The  lines


Pollution removal with plants and microorganisms

It seems like we are in a never-ending race to match our energy-intensive lifestyles with advancements in pollution management. However, many of these pollutants are not anthropogenic and existed long before the Industrial Revolution. How then, were these compounds dealt with before we came along? The answer lies in the transformative powers of microbes and plants.

Photo by toinane on Unsplash

What sort of pollutants can plants degrade? Well, you name it. Heavy metals such as arsenic, cadmium, lead; air pollutants such as NOx, formaldehyde and SO2; pesticides, solvents, explosives and polychlorinated biphenyls will all lose in the battle against plants. And we aren’t talking of rare plants that grow in very specific conditions. The most simple and unassuming plants like ferns, hemp and mustard plants can get the job done.


Plants have a wide range of weapons in their arsenal that can be mustered up against heavy metals and other pollutants. One of the primary methods of degradation is called rhizosphere biodegradation whereby plants produce and release certain chemicals that enhance microbial degradation of soil pollutants. With the help of plants, microbes can consume the pollutants and excrete non-toxic by-products which remain in the environment without causing further destruction. Plants can also deal with pollution individually, without the help of microbes, in a process called phytosabilisation. Here, plants release chemicals that cause the pollutants to bind to soil particles, rendering them inert, meaning that they will not dissolve in water or react further to form more toxic compounds.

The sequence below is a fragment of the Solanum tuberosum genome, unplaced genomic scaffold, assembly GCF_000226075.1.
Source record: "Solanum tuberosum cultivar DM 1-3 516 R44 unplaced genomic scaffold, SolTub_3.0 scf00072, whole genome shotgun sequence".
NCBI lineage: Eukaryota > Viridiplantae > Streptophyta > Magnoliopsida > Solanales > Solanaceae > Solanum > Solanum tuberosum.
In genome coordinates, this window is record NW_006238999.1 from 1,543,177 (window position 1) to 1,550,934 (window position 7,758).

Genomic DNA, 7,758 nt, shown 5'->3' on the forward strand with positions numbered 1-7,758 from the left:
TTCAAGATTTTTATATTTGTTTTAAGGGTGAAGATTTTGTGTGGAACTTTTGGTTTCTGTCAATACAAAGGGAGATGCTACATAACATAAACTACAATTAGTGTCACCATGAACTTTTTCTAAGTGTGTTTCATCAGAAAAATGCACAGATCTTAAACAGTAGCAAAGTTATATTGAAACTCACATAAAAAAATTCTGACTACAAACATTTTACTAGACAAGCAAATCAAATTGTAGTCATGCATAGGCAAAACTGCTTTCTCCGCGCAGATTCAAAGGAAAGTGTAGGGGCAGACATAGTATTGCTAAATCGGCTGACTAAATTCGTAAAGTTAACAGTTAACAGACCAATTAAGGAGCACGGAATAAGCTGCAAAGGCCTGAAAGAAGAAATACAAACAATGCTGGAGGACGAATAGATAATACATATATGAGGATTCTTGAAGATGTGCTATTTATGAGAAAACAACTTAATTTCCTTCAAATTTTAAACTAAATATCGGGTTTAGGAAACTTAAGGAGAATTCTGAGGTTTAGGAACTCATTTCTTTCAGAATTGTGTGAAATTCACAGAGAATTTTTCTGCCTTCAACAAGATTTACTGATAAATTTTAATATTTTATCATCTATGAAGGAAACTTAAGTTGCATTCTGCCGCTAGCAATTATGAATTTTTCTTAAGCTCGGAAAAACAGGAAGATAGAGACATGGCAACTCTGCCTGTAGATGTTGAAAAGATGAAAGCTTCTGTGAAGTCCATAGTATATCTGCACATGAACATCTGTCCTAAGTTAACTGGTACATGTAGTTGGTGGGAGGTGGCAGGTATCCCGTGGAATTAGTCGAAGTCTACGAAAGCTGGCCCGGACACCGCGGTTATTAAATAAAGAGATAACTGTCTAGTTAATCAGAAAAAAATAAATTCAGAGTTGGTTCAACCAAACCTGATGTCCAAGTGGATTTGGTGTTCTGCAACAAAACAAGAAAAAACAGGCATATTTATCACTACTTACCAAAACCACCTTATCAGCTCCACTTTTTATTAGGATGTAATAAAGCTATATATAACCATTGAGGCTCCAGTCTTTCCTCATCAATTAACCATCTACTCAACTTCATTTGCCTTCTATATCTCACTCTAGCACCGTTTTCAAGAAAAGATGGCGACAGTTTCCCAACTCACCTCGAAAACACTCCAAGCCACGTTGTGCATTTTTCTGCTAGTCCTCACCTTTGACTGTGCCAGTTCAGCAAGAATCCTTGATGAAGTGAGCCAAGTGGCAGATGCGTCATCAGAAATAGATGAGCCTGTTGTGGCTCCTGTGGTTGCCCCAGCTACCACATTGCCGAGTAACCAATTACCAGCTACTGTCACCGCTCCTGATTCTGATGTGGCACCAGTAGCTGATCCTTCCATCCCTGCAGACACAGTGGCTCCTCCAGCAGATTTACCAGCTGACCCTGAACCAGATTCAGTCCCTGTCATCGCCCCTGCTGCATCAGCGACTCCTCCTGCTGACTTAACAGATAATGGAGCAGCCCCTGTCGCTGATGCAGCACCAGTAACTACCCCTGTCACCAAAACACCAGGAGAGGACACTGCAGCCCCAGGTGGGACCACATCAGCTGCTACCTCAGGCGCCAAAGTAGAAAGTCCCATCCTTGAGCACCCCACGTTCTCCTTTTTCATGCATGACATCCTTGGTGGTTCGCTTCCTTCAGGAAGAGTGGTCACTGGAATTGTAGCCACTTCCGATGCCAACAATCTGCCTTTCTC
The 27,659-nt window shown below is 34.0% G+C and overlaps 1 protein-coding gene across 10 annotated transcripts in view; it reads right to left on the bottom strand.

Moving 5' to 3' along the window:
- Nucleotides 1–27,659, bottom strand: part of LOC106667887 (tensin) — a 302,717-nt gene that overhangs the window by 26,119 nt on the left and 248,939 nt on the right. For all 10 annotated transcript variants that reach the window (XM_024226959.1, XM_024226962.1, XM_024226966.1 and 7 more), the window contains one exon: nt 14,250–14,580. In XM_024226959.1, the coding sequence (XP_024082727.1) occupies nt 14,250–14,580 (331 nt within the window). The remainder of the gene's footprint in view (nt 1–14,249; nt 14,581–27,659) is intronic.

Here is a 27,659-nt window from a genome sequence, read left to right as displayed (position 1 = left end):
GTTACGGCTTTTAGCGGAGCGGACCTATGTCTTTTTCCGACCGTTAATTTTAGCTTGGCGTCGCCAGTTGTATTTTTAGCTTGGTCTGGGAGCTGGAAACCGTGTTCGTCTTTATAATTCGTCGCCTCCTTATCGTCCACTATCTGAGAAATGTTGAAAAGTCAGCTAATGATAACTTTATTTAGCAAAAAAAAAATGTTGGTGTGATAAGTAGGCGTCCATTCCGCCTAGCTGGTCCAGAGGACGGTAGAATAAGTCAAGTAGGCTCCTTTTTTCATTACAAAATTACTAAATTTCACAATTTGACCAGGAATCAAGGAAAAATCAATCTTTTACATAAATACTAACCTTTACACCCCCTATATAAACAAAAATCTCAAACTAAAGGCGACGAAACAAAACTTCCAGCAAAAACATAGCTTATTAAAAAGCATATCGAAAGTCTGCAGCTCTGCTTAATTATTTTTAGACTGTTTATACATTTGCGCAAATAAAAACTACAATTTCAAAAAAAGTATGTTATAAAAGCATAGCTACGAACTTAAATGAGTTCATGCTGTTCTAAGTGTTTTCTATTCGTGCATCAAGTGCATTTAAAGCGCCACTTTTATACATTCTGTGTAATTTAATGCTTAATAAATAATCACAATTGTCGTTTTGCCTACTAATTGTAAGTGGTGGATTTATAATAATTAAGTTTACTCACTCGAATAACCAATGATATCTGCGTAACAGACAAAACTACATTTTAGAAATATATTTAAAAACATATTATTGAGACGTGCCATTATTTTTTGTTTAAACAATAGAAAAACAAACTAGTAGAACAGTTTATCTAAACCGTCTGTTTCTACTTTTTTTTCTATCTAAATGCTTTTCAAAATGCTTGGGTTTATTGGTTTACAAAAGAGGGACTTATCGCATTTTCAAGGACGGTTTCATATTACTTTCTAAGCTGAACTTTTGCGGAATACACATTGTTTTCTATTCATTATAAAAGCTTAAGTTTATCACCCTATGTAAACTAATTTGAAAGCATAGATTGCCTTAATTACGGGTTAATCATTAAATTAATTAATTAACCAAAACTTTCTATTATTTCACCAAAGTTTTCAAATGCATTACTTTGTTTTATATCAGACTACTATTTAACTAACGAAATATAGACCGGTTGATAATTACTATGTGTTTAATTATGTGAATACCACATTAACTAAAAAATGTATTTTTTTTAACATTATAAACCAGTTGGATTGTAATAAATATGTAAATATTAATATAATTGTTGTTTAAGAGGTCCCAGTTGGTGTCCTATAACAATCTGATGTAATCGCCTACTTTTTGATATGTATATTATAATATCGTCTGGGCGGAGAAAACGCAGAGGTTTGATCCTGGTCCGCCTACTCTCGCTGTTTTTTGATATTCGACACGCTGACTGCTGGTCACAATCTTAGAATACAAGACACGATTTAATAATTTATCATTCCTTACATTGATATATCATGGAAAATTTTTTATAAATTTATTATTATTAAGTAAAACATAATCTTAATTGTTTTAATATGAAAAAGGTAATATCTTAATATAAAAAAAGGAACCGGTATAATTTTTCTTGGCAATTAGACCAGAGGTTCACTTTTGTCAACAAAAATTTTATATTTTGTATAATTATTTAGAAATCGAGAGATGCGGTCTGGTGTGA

One of my favourite mechanisms is called phytoaccumulation. Here, plants take up organic compounds or heavy metals and store them in their cells. Once the uptake limit is reached, plants are removed from the polluted site and treated as hazardous waste (typically incineration). In comparison to the last mechanisms, for which every plant should receive an award for self-sacrifice and bravery, phytovolatilization relocates the pollutant. This is done via absorption through the roots. The pollutant travels upwards through the stem of the plant, undergoing several reactions as it diffuses through cell membranes. As a result, a different, less toxic compound is released through the leaves.


The removal and treatment of polluted soil can be a technologically challenging and costly process. Furthermore, such operations have the risk of causing damage to sensitive areas. Phytoremediation can be applied in heavily polluted areas, but it is a time-consuming process. If the contamination takes place in a non-sensitive area and time is not a limiting factor, due to nearby wildlife sanctuaries or risk to drinking water pollution, then plants are worthy candidates to remove pollution at a low cost.

And on that note we wish all of our dear readers a fantastic beginning of the new decade! 


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